Saturday, May 12, 2007

Eminent Domain, the Washington Nationals, and DC's displaced gay clubs

The Washington Nationals are 10-25 (that's .286 ball, algebra students!), and the subject of a critical Washington Times editorial today of their fielding a minor league team while they try to rebuild. In the meantime, while a new stadium and real estate development on the Anacostia are welcome, residents are displaced (often to PG county) as are businesses, including several gay businesses.

None of the six gay clubs displaced have re-opened, and they seem to face considerable opposition wherever they attempt to go. Lou Chibbaro Jr. has the latest story on p. 6 of the May 11, 2007 Washington Blade. A bill introduced by city councilman Jim Graham would give the establishments one year (a “one strike and you’re out” law) to find locations, probably in an industrial area in NE. There will be questions of security, Metro access, and the like. But the biggest questions concern the objections of current occupants of the area to “anti-family” businesses coming into the neighborhood, even in the politically liberal District.

Remember, that the six clubs were displaced by eminent domain. (See Chibbaro's May 4 story here.) (I’m not sure that this is strictly true of all of the other gay businesses, as the land simply became too valuable “Monopoly style” not to be redeveloped). Government, to advance one commercial interest (which admittedly is beneficial and many citizens want) can disrupt another business and then put it out of business permanently. Because right now there is a real chance that some or all of the businesses may never be able to re-open. Eminent domain can easily become a tool to enforce majoritarian "cultural values" and that seems to have happened here.

The business that I miss is Velvet Nations, which had replaced Tracks. Back in the 90s, Tracks had the wonderful outdoor sand volleyball court as well as disco floors. Velvet would have the foam parties. And the dancing would tend to start early, by 11 PM, and the main hall was usually open at midnight.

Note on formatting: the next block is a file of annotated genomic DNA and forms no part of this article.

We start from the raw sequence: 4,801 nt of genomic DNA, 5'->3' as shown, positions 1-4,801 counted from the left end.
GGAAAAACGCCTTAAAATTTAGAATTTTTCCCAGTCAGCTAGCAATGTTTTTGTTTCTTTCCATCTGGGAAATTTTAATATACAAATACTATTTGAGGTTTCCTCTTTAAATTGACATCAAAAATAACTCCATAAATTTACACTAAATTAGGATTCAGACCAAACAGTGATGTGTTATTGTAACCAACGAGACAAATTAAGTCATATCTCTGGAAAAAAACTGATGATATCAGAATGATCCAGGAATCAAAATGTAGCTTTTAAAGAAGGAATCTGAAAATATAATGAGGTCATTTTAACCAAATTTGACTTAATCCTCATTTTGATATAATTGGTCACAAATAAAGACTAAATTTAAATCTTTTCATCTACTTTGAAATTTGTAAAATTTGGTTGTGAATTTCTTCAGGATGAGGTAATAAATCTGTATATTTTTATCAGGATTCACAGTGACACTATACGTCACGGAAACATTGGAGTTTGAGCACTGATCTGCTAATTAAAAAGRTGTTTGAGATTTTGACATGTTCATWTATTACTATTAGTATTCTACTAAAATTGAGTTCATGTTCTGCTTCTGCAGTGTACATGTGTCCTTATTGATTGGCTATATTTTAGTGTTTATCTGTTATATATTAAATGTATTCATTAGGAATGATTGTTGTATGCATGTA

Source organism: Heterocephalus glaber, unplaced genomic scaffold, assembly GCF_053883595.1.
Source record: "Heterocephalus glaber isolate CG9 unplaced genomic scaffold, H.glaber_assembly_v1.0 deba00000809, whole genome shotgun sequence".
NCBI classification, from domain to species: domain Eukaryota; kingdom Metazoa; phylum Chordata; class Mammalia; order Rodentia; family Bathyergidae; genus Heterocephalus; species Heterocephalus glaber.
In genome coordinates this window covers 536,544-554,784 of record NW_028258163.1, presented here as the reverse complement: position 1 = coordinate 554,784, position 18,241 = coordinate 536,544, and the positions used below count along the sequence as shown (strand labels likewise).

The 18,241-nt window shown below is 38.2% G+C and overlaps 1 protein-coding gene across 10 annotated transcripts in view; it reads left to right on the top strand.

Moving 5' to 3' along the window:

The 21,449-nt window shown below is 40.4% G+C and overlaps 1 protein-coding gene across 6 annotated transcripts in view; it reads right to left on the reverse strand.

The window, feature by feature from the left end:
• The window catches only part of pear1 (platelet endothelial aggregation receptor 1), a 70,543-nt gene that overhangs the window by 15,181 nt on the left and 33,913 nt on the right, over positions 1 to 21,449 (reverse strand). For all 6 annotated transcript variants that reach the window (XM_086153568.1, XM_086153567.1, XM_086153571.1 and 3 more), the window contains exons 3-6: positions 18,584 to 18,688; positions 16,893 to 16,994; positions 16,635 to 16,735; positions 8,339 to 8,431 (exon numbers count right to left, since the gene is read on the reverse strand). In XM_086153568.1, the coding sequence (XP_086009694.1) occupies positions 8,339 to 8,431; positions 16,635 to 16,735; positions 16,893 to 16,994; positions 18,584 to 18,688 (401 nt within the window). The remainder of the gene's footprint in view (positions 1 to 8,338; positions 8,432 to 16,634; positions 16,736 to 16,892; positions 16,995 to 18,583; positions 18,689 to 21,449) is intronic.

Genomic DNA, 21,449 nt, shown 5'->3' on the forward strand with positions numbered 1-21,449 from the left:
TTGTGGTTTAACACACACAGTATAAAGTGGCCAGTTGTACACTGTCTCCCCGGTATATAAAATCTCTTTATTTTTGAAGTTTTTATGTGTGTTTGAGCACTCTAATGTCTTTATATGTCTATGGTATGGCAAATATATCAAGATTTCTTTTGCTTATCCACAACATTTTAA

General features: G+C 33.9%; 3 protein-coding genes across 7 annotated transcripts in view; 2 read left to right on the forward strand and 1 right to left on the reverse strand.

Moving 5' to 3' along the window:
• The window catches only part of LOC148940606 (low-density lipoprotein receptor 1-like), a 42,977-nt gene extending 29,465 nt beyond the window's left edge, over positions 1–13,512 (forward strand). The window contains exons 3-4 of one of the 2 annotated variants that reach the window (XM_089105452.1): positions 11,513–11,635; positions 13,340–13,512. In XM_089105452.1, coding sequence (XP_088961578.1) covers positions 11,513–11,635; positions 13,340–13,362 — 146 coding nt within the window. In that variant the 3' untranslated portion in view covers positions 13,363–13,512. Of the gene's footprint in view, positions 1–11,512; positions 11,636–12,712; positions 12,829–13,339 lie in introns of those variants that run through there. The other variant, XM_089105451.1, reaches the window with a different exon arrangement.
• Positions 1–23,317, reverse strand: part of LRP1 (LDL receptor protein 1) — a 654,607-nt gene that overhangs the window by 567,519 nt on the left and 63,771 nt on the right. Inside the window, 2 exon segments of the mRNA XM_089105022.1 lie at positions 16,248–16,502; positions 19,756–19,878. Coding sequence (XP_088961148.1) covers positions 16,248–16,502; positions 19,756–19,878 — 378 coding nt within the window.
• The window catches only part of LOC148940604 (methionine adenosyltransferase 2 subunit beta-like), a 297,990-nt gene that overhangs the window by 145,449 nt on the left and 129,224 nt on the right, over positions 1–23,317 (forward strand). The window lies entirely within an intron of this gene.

The two dances clubs in the Dupont Circle area seem to be Apex and Cobalt. Apex attracts a crowd Friday night, and Cobalt on Saturday, although Cobalt has tried free admission on Friday. But the crowds that would have gone to Velvet do not seem to come, Typically, dancing does not get active until midnight or later. Apex has also experimented with drag shows on Saturday (and has long had a successful Karaoke) on Friday. It seems like the customers really do want a large dance club back, but given the real estate and zoning and cultural issues, that seems like a long hall, although the Nations management promised it would try to reopen.

Chibbaro has an article that reports that most clubs have lost business because of the smoking ban. Some clubs did not respond (and that probably means a loss). Yet, most customers and bartenders report anecdotally that they like the smoke-free environment. Dancing may become more intimate when no one holds a cigarette. If one stays late enough, many clubs eventually still seem packed. But maybe for not enough hours.